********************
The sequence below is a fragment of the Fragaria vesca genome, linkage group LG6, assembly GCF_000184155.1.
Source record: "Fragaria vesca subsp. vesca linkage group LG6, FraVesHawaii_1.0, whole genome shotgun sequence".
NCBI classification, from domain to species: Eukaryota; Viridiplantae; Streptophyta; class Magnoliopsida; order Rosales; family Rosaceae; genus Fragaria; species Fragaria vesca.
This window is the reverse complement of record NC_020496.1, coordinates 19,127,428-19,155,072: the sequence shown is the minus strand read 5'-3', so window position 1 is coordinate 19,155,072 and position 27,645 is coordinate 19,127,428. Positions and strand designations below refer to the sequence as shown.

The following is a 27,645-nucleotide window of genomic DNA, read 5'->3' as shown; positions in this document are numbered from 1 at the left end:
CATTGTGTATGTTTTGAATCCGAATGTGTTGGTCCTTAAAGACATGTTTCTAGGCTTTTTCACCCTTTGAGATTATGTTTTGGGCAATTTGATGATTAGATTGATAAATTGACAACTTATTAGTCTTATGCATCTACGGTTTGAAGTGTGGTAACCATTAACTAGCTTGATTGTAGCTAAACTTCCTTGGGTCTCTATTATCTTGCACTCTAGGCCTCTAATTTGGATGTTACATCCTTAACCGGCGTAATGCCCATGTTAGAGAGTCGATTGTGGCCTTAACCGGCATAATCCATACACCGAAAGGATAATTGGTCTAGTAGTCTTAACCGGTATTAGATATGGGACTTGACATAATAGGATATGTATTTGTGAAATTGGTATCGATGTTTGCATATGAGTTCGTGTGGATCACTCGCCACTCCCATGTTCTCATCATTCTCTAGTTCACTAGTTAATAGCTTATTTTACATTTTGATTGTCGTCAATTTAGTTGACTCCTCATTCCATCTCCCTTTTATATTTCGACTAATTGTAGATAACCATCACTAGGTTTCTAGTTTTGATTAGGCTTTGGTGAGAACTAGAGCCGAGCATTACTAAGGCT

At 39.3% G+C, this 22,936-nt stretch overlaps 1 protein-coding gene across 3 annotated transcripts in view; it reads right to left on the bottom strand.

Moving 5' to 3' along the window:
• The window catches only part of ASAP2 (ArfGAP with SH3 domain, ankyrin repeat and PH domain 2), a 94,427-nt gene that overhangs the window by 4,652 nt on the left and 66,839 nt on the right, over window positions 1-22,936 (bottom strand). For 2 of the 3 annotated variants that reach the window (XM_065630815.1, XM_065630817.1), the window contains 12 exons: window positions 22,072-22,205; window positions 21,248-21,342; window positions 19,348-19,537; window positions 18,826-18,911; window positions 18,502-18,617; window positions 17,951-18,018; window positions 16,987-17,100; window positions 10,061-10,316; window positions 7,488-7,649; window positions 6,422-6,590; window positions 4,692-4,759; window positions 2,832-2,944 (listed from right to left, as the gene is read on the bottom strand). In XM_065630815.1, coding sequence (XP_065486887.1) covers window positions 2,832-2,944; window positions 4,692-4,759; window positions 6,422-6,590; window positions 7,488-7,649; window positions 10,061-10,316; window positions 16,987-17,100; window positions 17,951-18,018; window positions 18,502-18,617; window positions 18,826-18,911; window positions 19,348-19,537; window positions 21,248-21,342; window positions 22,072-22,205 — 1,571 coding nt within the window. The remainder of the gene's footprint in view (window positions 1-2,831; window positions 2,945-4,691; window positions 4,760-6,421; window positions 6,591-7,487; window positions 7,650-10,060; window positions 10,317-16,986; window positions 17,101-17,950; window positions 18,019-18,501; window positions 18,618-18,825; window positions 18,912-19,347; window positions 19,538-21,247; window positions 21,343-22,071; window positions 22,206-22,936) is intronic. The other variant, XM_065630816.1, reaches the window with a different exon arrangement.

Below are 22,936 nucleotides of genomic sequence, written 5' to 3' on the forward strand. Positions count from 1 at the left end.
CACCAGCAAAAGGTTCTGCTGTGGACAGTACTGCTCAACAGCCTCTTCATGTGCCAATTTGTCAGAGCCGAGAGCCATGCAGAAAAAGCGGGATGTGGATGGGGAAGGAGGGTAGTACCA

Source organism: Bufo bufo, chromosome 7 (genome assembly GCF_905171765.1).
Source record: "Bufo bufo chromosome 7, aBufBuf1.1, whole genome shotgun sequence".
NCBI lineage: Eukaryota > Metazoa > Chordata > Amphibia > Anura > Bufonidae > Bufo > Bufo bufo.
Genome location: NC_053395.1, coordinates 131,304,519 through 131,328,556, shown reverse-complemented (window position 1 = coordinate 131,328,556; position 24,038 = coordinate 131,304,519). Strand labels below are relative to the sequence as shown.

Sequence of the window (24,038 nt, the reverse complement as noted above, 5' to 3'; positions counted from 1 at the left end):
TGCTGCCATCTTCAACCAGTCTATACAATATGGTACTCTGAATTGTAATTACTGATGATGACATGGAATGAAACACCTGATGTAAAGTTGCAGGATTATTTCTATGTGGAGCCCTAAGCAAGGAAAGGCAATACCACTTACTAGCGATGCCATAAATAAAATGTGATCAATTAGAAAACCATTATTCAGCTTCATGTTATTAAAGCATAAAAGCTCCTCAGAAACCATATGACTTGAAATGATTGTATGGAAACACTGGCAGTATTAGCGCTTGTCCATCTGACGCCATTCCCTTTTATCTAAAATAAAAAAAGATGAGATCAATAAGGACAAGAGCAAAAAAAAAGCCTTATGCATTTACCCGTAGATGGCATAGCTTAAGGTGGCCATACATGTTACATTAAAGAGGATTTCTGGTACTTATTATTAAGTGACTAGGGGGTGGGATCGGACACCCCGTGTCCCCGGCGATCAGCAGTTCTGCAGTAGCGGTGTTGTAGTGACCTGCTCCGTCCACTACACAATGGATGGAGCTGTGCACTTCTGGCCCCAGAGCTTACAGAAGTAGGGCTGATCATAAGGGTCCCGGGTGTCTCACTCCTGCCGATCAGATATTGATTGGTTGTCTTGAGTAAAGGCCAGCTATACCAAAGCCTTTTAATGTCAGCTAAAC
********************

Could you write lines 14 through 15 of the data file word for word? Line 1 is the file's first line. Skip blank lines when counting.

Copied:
NCBI lineage: Eukaryota > Metazoa > Chordata > Amphibia > Anura > Bufonidae > Bufo > Bufo bufo.
Genome location: NC_053395.1, coordinates 131,304,519 through 131,328,556, shown reverse-complemented (window position 1 = coordinate 131,328,556; position 24,038 = coordinate 131,304,519). Strand labels below are relative to the sequence as shown.